some lifestyles

part 1

Walter  Dioni                                            Cancún, México

Except when noted otherwise, the included images are personal pictures obtained with a digital camera of 0.4 Mpx. integrated into my National Optical DC3-163-P microscope equipped with planachromatic optics. (Ocular 10x, Objectives: x4 (NA 0.10), x10 (NA 0.25), x40 (NA 0.65) and x100 HI (NA 1.25)). The original ones have been captured at 640 x 480 px. and reduced or trimmed as was necessary to include them in this work. All picture formatting work was made in Photo Paint. In each picture's legend the objective upon which it was taken is indicated, just as a suggestion of the power used. The widest illustration in this page is 960 pixels, half width pictures, are therefore 460 pixels, which correspond to the real size of a 640 px. picture.

Parásitos 1 - imágen de título
Pseudoscorpion, arthropod from the litter, mounted in PVA-G; excellent photomicrography kindly communicated by Mike André, one of my North American correspondents.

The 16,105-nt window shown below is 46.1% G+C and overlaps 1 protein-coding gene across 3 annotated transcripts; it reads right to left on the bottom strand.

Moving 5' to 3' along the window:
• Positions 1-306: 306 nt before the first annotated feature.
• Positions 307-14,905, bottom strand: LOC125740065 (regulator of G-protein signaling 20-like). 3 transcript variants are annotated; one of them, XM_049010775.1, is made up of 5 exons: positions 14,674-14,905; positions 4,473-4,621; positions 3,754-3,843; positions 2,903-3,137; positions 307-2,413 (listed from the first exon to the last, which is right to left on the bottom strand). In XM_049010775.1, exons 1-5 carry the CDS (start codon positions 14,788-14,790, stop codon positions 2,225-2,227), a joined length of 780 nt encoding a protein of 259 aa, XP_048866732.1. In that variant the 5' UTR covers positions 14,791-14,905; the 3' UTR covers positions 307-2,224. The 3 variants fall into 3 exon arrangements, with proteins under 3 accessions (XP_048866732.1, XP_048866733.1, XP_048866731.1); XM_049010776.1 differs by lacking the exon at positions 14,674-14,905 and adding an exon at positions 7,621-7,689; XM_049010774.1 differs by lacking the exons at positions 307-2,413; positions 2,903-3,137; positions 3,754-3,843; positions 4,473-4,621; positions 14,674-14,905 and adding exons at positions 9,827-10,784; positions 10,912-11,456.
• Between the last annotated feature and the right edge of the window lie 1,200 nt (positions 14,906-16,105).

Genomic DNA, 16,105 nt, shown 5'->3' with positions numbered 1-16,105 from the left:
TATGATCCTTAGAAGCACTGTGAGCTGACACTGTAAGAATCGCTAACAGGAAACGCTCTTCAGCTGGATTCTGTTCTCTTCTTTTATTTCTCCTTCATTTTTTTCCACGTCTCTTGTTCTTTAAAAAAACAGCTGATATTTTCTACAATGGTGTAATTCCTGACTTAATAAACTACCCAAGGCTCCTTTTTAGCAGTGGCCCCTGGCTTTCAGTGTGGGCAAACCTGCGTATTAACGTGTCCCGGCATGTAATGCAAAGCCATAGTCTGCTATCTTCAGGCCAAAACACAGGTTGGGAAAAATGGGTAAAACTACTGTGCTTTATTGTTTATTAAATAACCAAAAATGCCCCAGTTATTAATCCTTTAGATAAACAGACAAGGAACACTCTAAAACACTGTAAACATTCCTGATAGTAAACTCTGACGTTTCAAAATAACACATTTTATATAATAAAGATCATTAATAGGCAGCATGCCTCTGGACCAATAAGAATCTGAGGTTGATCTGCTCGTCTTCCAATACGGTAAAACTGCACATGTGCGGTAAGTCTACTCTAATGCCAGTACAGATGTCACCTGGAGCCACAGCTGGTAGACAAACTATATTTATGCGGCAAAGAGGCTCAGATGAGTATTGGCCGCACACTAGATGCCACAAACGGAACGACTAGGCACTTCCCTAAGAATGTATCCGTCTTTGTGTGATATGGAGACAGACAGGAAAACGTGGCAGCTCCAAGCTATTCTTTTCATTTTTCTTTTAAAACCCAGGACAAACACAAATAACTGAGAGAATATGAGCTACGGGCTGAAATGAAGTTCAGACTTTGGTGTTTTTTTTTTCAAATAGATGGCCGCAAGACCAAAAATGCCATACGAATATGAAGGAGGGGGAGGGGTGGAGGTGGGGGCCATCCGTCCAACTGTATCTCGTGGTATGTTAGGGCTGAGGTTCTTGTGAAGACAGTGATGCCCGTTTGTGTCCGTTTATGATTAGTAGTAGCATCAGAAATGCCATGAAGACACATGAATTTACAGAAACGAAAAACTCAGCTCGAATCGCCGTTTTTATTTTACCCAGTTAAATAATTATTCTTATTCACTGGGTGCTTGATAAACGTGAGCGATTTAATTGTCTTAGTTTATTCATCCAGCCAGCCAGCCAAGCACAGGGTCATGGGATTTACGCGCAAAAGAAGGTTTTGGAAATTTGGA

The amateur microscopist likes to explore the micro-world of fresh or marine waters. The diversity and beauty of the species that populate them are enough to captivate their interest for many hours that generally would be extended to days, months, or years.

This is the world of free living creatures, which move at will in the medium in which they live, even though they often crawl or glide over live or inanimate substrata. To explore those diverse habitats can be an infinite occupation, and it is normally the first task that the amateur assigns himself.

A few examples of free living aquatic organisms are included below.

parasitos 1- 001
parasitos 1- 002

Naidid oligocheta of free life - x4, blue toning

Macrostomum, a turbellaria of free life - x4 Oblique Illumination

parásitos 1 -fig 003

Marine Nematode, ovoviviparous, of the psammon of a beach of "Isla mujeres", Cancún; the image is a mosaic composed with photos taken with the objective 10x, original size 1933 x 825 pixels.

parásitos 1 - fig 006
parásitos 1 -fig 007

A heliozoan, x100, bright field

Rotifer of the genus Philodina, x40, Rheinberg filter, blue center, yellow periphery

Parásitos 1 - fig 006
parásitos 1- fig 007

A Cladocera of the family Chydoridae, mosaic of 8 images, x10, bright field. It lives between the floating plants.

Copepod of the Cyclopidae family, mosaic of 12 images, x 10, common inhabitant of plankton.